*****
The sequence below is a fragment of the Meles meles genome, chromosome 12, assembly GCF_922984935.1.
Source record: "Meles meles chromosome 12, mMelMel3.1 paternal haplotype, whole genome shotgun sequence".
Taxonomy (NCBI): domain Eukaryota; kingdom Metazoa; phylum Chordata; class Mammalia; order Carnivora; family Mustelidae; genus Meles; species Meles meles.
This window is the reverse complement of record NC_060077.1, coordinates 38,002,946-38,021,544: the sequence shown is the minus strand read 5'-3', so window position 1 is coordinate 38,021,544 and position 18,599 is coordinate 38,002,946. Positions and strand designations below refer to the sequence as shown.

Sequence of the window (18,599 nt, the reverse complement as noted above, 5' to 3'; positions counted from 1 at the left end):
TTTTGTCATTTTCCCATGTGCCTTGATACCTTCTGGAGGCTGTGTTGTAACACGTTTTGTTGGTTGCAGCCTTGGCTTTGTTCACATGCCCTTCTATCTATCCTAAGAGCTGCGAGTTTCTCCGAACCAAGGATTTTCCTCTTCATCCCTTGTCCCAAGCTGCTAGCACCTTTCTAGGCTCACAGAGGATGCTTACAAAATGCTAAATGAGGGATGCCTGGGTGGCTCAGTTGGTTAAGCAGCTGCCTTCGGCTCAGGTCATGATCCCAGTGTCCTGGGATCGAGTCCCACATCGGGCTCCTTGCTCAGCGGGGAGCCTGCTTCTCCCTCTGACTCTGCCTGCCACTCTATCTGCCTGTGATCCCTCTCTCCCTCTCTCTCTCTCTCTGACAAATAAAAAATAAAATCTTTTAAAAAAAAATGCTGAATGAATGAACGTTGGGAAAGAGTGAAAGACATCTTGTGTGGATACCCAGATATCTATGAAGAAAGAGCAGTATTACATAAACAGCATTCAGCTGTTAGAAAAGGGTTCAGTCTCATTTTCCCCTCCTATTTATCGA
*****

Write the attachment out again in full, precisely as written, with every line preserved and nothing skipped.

The sequence below is a fragment of the Meles meles genome, chromosome 12, assembly GCF_922984935.1.
Source record: "Meles meles chromosome 12, mMelMel3.1 paternal haplotype, whole genome shotgun sequence".
Taxonomy (NCBI): domain Eukaryota; kingdom Metazoa; phylum Chordata; class Mammalia; order Carnivora; family Mustelidae; genus Meles; species Meles meles.
This window is the reverse complement of record NC_060077.1, coordinates 38,002,946-38,021,544: the sequence shown is the minus strand read 5'-3', so window position 1 is coordinate 38,021,544 and position 18,599 is coordinate 38,002,946. Positions and strand designations below refer to the sequence as shown.

Sequence of the window (18,599 nt, the reverse complement as noted above, 5' to 3'; positions counted from 1 at the left end):
TTTTGTCATTTTCCCATGTGCCTTGATACCTTCTGGAGGCTGTGTTGTAACACGTTTTGTTGGTTGCAGCCTTGGCTTTGTTCACATGCCCTTCTATCTATCCTAAGAGCTGCGAGTTTCTCCGAACCAAGGATTTTCCTCTTCATCCCTTGTCCCAAGCTGCTAGCACCTTTCTAGGCTCACAGAGGATGCTTACAAAATGCTAAATGAGGGATGCCTGGGTGGCTCAGTTGGTTAAGCAGCTGCCTTCGGCTCAGGTCATGATCCCAGTGTCCTGGGATCGAGTCCCACATCGGGCTCCTTGCTCAGCGGGGAGCCTGCTTCTCCCTCTGACTCTGCCTGCCACTCTATCTGCCTGTGATCCCTCTCTCCCTCTCTCTCTCTCTCTGACAAATAAAAAATAAAATCTTTTAAAAAAAAATGCTGAATGAATGAACGTTGGGAAAGAGTGAAAGACATCTTGTGTGGATACCCAGATATCTATGAAGAAAGAGCAGTATTACATAAACAGCATTCAGCTGTTAGAAAAGGGTTCAGTCTCATTTTCCCCTCCTATTTATCGA